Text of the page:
Notified bodies reported a 49% year-on-year increase in the issuance of new CE mark certificates, continuing the upward trend that began in 2018.
Team-NB attributed the surge in new certificates to a push by industry to get CE marks in place under the outgoing Medical Device Directive, buying themselves time to move to the new rules. That, of course, came before the EU moved to delay the new Medical Device Regulation by a year amid the COVID-19 pandemic.
Team-NB presented the results alongside the findings of earlier versions of the survey dating back to 2010. The comparison shows 2019 to be an outlier in some important regards.
According to the survey, notified bodies issued 7,419 new CE certificates in 2019. That represents a 49% increase over the prior year, and a 93% jump compared to 2018. For most of the past decade, the annual number of new CE certificates was below 5,000, only breaching that figure in 2010 and, barely, in 2013.
Prior to the COVID-19 pandemic persuading the EU to delay the incoming MDR that had been set to go into effect May 26, 2020, the entities were likely scrambling before that deadline.
“This is surely in line with the wish of industry to renew their certificates against current [Medical Devices Directive] legislation in order to avoid the need to adapt to the new legislation at short notice,” the trade group wrote.
Other aspects of the data trends in the survey were also likely due to the looming go-live start date, including the decline in the number of CE certificates withdrawn, the group said.
In 2019, manufacturers withdrew 957 certificates, down 21% on 2018. Fewer certificates were pulled in 2019 than in any year since 2013. Manufacturers withdrew 1,881 certificates in 2016.
Reasons for withdrawals shared with Team-NB through the survey include financial issues, the cost of the notified body, as well as mergers and acquisitions.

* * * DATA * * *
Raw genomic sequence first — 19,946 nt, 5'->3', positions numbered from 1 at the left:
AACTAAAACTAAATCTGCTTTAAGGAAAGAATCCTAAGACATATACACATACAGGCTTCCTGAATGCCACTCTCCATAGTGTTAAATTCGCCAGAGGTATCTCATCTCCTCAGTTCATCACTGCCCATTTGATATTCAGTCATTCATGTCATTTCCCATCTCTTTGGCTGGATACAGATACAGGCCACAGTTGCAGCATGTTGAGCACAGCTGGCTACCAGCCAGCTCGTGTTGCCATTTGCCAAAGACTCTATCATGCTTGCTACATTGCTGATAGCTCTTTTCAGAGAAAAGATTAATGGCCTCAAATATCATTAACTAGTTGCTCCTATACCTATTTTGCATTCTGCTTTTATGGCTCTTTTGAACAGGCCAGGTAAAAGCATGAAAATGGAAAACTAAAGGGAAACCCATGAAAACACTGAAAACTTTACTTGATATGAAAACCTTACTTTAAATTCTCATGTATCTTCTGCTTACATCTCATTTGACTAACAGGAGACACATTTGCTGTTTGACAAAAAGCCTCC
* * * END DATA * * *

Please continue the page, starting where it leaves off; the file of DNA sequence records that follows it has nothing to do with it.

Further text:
Notified bodies continued to grow their collective headcount in 2019, making it the seventh year in a row that the number of full time employees at Team-NB members rose. However, the 5% rise in headcount is well below the rate of increase previously targeted by notified bodies.
A February 2019 survey run by Team-NB showed its members planned to grow their staffs by 29% last year. To Team-NB, the difference between the actual and targeted figures relates to access to talent.
“The small increase in number of employees in comparison with the wishes of notified bodies is mainly related to the difficulties to find people with the requested competencies on the market. It is a real problem the notified [bodies] are facing,” Team-NB wrote.
Team-NB’s comments follow a decade in which notified bodies grew significantly. In 2010, Team-NB members employed 45 full-time staff, on average. By 2019, the figure had risen to 119. The increase covers a period in which European authorities sought to raise the standards of devices sold in the region.